PacificSource Pays $135,000 Fine For Service Appeals Violations
Springfield-based PacificSource Health Plans has paid a fine of $135,000 for nearly 4,500 instances in which the commercial health insurer violated state laws on how insurers must handle complaints from members and health care providers.
The 4,425 violations took place March 1, 2017 through Dec. 31, 2018 and centered on how PacificSource mishandled appeals filed by members and health care providers when the company denied services, according to the consent order by the Oregon Department of Consumer and Business Services, which oversees commercial health insurers.
For example, in 939 instances, PacificSource failed to make a decision on an appeal by a provider within 30 days of receiving the appeal, according to the order. That drew a $20,000 fine.
Other violations included failing to comply with state rules on when appeals filed by providers needed to be acknowledged and failing to comply with state rules on when to provide written notification to providers about decisions.
The PacificSource agreed to the order – which was filed last August - and has paid the fine.
In a statement to The Lund Report, PacificSource said:
“Unfortunately, we had some staffing issues in our Grievance & Appeals Department during the period covered by the investigation and acknowledge and regret that we did not meet the requirements of the law. We have paid the fine, corrected the issues and are now in full compliance.”
The violations came as PacificSource was growing rapidly. The parent company, which operates across the Pacific Northwest, has a suite of health insurance operations. Its coordinated care organizations provide Oregon Health Plan insurance to Medicaid members; its Medicare arm insures the elderly; and PacificSource Health Plans provides commercial and individual plans. PacificSource Health Plans’ Oregon operations – and PacificSource’s Oregon Medicare plans - are the only units regulated by the state business agency.
PacificSource Health Oregon operations grew by more than 11,000 members from the end of 2017 to the end of 2018, when membership reached nearly 114,000, state records show.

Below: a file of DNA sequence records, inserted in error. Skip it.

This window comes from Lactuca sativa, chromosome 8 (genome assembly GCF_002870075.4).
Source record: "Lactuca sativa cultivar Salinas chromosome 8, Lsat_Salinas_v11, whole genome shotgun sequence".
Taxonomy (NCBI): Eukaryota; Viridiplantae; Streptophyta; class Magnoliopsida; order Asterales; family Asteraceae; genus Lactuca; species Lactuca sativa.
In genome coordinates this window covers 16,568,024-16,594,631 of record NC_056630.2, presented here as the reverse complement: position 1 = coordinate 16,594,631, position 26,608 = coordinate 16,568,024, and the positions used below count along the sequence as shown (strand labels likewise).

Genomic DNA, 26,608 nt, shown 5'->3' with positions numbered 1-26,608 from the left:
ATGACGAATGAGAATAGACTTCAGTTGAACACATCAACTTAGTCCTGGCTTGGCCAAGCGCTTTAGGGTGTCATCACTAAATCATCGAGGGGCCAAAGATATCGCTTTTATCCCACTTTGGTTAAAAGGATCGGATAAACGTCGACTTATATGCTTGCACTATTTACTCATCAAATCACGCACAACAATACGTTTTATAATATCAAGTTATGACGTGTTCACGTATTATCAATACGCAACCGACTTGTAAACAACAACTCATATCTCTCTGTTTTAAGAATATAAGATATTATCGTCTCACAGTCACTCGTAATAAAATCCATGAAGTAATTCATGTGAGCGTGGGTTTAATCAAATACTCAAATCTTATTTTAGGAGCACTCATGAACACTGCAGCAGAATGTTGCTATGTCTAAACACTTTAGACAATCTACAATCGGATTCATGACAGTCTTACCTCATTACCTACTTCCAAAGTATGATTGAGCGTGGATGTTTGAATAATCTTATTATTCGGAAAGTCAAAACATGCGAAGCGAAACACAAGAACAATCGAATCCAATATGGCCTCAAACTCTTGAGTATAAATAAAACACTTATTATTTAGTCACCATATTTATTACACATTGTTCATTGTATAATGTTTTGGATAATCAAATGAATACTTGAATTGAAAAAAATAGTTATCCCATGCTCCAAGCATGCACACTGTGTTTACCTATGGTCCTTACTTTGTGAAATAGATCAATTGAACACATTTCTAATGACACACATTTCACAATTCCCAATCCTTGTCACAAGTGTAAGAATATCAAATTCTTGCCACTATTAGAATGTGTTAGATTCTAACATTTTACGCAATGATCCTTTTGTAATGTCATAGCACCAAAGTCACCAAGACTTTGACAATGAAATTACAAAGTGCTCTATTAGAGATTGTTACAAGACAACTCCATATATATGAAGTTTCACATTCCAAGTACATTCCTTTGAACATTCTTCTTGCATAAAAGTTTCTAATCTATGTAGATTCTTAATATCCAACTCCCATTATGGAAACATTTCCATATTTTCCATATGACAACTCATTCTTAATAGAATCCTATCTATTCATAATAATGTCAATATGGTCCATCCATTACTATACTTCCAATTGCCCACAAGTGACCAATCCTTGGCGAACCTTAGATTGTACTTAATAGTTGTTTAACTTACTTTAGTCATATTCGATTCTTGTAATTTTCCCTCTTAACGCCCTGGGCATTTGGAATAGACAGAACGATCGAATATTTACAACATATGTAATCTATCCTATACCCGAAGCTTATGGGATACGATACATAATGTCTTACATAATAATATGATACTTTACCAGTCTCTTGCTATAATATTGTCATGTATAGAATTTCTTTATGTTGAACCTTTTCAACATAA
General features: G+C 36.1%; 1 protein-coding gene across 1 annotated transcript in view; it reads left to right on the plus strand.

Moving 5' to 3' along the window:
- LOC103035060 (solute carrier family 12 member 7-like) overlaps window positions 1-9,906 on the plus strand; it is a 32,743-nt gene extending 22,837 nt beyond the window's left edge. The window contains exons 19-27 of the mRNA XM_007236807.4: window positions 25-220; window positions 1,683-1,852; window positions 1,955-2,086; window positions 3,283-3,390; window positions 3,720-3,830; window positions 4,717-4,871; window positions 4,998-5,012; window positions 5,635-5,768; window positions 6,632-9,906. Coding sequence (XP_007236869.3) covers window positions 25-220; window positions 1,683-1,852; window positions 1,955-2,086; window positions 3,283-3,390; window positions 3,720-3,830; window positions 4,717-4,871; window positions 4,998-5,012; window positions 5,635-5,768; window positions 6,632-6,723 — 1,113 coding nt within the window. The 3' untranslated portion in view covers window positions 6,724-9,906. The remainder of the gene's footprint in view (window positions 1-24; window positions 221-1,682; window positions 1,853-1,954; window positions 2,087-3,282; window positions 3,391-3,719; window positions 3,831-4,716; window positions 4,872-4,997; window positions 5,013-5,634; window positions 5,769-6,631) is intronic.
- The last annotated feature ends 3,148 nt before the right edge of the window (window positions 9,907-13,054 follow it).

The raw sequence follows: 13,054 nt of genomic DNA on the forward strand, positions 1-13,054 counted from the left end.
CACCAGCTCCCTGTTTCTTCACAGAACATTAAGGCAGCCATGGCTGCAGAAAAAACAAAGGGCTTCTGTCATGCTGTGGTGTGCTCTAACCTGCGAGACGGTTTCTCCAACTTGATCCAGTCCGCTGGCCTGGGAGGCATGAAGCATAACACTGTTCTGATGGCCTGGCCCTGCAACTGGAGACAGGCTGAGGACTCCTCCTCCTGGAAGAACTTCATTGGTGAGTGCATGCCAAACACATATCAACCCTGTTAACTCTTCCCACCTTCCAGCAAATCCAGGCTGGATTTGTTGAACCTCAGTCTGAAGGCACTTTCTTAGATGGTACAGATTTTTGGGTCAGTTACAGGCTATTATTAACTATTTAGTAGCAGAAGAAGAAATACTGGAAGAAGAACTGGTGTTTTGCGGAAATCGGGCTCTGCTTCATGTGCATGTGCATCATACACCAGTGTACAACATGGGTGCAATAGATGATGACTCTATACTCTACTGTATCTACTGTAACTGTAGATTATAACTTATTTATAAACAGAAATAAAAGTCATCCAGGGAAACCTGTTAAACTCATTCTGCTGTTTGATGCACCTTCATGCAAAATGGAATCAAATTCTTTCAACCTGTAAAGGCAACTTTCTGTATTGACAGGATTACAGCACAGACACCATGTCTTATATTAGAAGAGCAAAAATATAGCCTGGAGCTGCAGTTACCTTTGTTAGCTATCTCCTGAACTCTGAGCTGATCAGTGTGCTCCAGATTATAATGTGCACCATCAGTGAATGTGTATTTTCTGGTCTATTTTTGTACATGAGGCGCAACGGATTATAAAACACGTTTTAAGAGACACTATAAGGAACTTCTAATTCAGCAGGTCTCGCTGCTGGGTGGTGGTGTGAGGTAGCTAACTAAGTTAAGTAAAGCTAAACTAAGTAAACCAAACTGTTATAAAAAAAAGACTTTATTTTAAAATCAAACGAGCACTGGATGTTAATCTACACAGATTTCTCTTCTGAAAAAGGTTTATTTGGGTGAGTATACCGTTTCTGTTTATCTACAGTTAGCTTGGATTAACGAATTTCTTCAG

The violations revolve around the inner workings of the benefit denial and appeals process, familiar to anyone who has sought a certain medical procedure, service or medication, is told by the insurer that it’s not covered or necessary, and who contests that decision.
The process is often criticized as a time-consuming and treatment-delaying bureaucratic maze, although insurers say it is an important tool for controlling costs and avoiding wasteful treatment.
Members -- and the health care providers who typically carry out most of the appeals -- want the process to be quick so they can get on with treatment.
The state-mandated deadlines are key to keeping the process brisk, said Brad Hilliard, a spokesman for the state consumer agency.
For example, if a provider needs prior authorization before proceeding, delays by an insurer mean that "the consumer is not getting a service that they need and may be entitled to," Hilliard said. If delays lead to a past-due balance on a consumer's account, "a consumer could be refused future services or treatments from a provider, could actually be required to pay the bill out-of-pocket, and could received a negative credit report if a bill goes unpaid," he said.
In thousands of instances, PacificSource failed to meet the response deadlines spelled out in state rules, the order shows.
State investigators clumped PacificSource’s violations into eight categories, depending on the rule violation in question.
For example, state rules required insurers to make a decision on a member’s appeal of denial of service within 30 days. But in the time span investigated, on 206 occasions PacificSource failed to meet that deadline. That was out of 727 member appeals for denial of benefits that the company received in that time.
Also, in the time span investigated, providers filed 2,831 appeals with PacificSource challenging the company’s denial of benefits. On 2,031 occasions, PacificSource failed to acknowledge the appeal within the required seven days; on 939 occasions PacificSource failed to make a decision within the required 30 days; and on 747 occasions, PacificSource took longer than the required 30 days to give the provider a written notice of the decision.
The bulk of the fine -- $80,000 – was for PacificSource’s mishandling of provider appeals.
You can reach Christian Wihtol at [email protected].